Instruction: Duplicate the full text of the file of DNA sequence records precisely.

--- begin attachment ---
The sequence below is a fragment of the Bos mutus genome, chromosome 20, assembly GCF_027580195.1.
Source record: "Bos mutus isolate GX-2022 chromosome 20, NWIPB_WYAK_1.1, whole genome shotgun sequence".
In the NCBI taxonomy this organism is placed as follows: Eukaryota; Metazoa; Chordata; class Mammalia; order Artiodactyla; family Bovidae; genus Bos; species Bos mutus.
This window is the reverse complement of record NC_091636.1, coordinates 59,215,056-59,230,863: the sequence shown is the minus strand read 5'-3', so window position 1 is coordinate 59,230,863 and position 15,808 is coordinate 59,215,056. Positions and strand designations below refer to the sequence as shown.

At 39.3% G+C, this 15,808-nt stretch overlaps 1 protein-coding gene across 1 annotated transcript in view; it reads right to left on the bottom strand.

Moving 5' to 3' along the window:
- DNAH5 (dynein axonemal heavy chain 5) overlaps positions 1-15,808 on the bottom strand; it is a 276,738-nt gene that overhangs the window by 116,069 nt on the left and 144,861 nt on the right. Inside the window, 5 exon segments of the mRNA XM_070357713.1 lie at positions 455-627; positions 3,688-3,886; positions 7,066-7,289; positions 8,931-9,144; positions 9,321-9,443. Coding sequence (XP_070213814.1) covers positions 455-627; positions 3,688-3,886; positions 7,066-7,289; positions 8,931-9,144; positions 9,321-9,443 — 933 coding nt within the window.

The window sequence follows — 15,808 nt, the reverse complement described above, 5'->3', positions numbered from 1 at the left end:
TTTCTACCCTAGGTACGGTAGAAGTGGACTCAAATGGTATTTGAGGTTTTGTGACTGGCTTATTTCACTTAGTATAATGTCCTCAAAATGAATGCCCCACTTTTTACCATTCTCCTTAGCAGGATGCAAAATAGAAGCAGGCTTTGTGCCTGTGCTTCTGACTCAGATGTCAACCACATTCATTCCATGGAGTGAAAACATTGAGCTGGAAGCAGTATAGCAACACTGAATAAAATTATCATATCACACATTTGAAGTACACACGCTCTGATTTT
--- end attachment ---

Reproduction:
The sequence below is a fragment of the Bos mutus genome, chromosome 20, assembly GCF_027580195.1.
Source record: "Bos mutus isolate GX-2022 chromosome 20, NWIPB_WYAK_1.1, whole genome shotgun sequence".
In the NCBI taxonomy this organism is placed as follows: Eukaryota; Metazoa; Chordata; class Mammalia; order Artiodactyla; family Bovidae; genus Bos; species Bos mutus.
This window is the reverse complement of record NC_091636.1, coordinates 59,215,056-59,230,863: the sequence shown is the minus strand read 5'-3', so window position 1 is coordinate 59,230,863 and position 15,808 is coordinate 59,215,056. Positions and strand designations below refer to the sequence as shown.

At 39.3% G+C, this 15,808-nt stretch overlaps 1 protein-coding gene across 1 annotated transcript in view; it reads right to left on the bottom strand.

Moving 5' to 3' along the window:
- DNAH5 (dynein axonemal heavy chain 5) overlaps positions 1-15,808 on the bottom strand; it is a 276,738-nt gene that overhangs the window by 116,069 nt on the left and 144,861 nt on the right. Inside the window, 5 exon segments of the mRNA XM_070357713.1 lie at positions 455-627; positions 3,688-3,886; positions 7,066-7,289; positions 8,931-9,144; positions 9,321-9,443. Coding sequence (XP_070213814.1) covers positions 455-627; positions 3,688-3,886; positions 7,066-7,289; positions 8,931-9,144; positions 9,321-9,443 — 933 coding nt within the window.

The window sequence follows — 15,808 nt, the reverse complement described above, 5'->3', positions numbered from 1 at the left end:
TTTCTACCCTAGGTACGGTAGAAGTGGACTCAAATGGTATTTGAGGTTTTGTGACTGGCTTATTTCACTTAGTATAATGTCCTCAAAATGAATGCCCCACTTTTTACCATTCTCCTTAGCAGGATGCAAAATAGAAGCAGGCTTTGTGCCTGTGCTTCTGACTCAGATGTCAACCACATTCATTCCATGGAGTGAAAACATTGAGCTGGAAGCAGTATAGCAACACTGAATAAAATTATCATATCACACATTTGAAGTACACACGCTCTGATTTT